There are only two things I didn’t like about the gun. The first was the magazine disconnect safety, meaning the gun will not fire when the safety is not engaged. This is something that could be fixed, but I just never got around to it. 

The second was the slide. I have larger hands, while the 85’s slide is a bit small with not much real estate for me to grasp onto. I mainly found that when I would go to rack the slide, my fingers would often collop against the protruding wings of the safety decocker lever. 


The grip, however, was incredibly ergonomic and felt much like a scaled-down 92FS. The 92FS is one of my favorite pistols of all time and has always felt incredibly natural to me, and the 85 was no different. The 85 really does shoot and feel like it’s the younger sibling to the 92. 

The Model 85 is a reliable .380 that both shoots and carries well. 

The Model 85 is a good gun to own and carry if you’re just looking for a dead-beat reliable .380 that’s also easy to shoot and will disappear in an IWB holster under your T-shirt. 

It’s the only .380 I’ve ever fired in my lifetime where I didn’t encounter a single jam regardless of the ammunition I fired out of the gun. In contrast, I’ve seen PPKs and small pocket .380s of varying types jams from time-to-time depending on the ammo. The 85 is just plain reliable, and that’s matters most. 

Recap: Beretta 85 Cheetah Review

Conclusion

The Beretta 85 is a very reliable .380 automatic that handles and shoots much like a full-size pistol.

While I’m personally not a fan of the magazine disconnect and while racking the slide left a bit to be desired (for me at least, for other people this isn’t a problem), I found the gun to be a pleasant shooter and it’s built to the same level of quality as the 92.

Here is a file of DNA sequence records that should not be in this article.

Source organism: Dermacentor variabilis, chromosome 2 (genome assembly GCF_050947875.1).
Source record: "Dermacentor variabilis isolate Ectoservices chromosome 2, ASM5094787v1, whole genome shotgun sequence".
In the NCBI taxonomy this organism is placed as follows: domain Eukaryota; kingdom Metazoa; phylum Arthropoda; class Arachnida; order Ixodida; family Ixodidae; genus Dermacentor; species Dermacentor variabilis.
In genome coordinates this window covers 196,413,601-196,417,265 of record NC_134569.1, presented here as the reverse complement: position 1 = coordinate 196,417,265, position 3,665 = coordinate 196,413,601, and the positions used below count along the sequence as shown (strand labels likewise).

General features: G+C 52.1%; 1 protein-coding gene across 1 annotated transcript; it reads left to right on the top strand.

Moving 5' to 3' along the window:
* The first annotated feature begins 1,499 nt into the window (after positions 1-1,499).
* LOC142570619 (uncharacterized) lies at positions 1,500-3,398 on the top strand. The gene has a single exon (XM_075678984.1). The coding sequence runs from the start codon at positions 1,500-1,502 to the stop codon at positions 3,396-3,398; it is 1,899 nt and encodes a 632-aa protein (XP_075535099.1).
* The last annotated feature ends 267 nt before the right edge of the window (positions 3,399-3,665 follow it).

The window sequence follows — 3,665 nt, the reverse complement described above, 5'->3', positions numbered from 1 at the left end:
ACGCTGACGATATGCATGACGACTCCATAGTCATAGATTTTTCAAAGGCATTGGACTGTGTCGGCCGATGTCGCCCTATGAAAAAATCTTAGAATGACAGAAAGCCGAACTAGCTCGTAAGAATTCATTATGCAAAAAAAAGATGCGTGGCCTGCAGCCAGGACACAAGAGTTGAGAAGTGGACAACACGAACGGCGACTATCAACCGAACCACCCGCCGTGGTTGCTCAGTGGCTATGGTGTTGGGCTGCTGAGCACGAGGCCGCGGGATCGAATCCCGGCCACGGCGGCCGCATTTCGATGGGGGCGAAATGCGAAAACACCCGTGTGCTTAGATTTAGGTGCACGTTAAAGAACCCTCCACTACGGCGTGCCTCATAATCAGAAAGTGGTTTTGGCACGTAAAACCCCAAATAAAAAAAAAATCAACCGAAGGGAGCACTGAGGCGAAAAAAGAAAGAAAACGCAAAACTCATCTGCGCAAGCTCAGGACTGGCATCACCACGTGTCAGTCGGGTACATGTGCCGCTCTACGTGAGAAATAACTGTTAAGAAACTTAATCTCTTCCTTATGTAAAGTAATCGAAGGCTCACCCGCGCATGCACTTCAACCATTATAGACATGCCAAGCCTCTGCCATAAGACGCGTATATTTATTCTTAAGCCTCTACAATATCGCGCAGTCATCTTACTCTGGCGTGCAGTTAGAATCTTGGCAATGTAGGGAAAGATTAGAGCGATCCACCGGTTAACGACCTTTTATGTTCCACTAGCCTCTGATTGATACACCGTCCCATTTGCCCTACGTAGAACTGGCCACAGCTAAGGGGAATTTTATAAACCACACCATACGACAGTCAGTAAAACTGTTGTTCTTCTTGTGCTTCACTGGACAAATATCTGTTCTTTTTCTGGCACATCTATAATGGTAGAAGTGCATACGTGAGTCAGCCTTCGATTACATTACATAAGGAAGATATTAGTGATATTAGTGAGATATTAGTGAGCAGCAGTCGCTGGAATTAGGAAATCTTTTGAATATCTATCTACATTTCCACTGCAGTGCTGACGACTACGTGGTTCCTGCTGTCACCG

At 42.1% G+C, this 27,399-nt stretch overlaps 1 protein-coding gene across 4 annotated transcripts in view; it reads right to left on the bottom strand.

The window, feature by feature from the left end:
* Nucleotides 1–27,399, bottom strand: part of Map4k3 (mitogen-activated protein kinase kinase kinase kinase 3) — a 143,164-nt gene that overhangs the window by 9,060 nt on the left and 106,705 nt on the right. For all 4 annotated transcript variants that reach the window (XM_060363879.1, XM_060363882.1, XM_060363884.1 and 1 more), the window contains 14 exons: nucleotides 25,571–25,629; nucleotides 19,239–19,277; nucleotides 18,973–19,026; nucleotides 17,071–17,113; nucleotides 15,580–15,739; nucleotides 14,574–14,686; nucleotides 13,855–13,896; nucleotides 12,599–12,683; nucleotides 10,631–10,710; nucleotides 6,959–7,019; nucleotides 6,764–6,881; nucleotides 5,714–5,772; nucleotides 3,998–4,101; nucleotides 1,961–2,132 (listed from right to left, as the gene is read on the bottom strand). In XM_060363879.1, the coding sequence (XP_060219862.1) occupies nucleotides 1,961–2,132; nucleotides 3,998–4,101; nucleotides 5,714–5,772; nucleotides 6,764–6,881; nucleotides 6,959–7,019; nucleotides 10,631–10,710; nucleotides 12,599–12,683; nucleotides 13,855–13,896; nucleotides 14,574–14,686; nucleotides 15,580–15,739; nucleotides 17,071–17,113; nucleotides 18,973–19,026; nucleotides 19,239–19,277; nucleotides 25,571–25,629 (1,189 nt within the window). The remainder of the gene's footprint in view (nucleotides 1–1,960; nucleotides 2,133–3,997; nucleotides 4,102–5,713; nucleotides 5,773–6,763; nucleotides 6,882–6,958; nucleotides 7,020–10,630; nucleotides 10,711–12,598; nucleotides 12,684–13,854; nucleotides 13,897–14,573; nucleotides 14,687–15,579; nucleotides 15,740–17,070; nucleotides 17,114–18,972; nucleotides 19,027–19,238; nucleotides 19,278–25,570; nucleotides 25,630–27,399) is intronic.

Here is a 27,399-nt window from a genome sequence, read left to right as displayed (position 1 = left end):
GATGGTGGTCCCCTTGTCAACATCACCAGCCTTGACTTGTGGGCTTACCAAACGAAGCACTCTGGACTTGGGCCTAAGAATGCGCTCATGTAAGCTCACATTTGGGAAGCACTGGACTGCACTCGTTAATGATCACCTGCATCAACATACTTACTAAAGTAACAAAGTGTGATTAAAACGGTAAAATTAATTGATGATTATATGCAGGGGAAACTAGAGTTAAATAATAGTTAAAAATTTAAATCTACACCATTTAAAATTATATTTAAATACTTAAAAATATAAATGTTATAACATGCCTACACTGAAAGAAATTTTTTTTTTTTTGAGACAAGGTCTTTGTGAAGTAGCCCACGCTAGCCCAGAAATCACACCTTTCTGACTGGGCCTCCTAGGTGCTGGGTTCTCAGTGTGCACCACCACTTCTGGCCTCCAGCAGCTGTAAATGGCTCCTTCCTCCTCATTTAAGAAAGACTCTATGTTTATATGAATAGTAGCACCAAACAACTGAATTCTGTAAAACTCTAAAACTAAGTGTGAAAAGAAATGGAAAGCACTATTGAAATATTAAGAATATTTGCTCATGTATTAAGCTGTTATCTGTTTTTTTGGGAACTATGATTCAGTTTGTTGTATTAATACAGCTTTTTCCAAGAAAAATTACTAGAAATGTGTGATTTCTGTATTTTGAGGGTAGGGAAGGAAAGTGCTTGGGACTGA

FAQ

When was the Beretta Cheetah Made?

The Beretta Cheetah series was introduced in the 1970s. Known for its compact design, reliability, and craftsmanship, the Cheetah has been a popular choice among firearm enthusiasts, offering a range of models suited for self-defense, target shooting, and professional use.

Does Beretta Still Make the 84 Cheetah?

As of my last knowledge update in 2022, Beretta has discontinued regular production of the 84 Cheetah. This compact pistol, beloved for its quality and performance, can still be found in the secondary market and remains a respected model among Beretta enthusiasts.

How Much Does a Beretta Cheetah 85 Weigh?

The Beretta Cheetah 85 typically weighs approximately 23.3 ounces (660 grams) when unloaded. It is known for its manageable weight, compact size, and ergonomic design, factors contributing to its popularity for concealed carry and general handling ease.

When Did the Beretta 84 Come Out?

The Beretta 84, part of the Cheetah series, was introduced in the 1970s. This semi-automatic pistol, chambered in .380 ACP, is notable for its compact design, making it a popular option for concealed carry, while offering a higher capacity magazine compared to many contemporaneous models.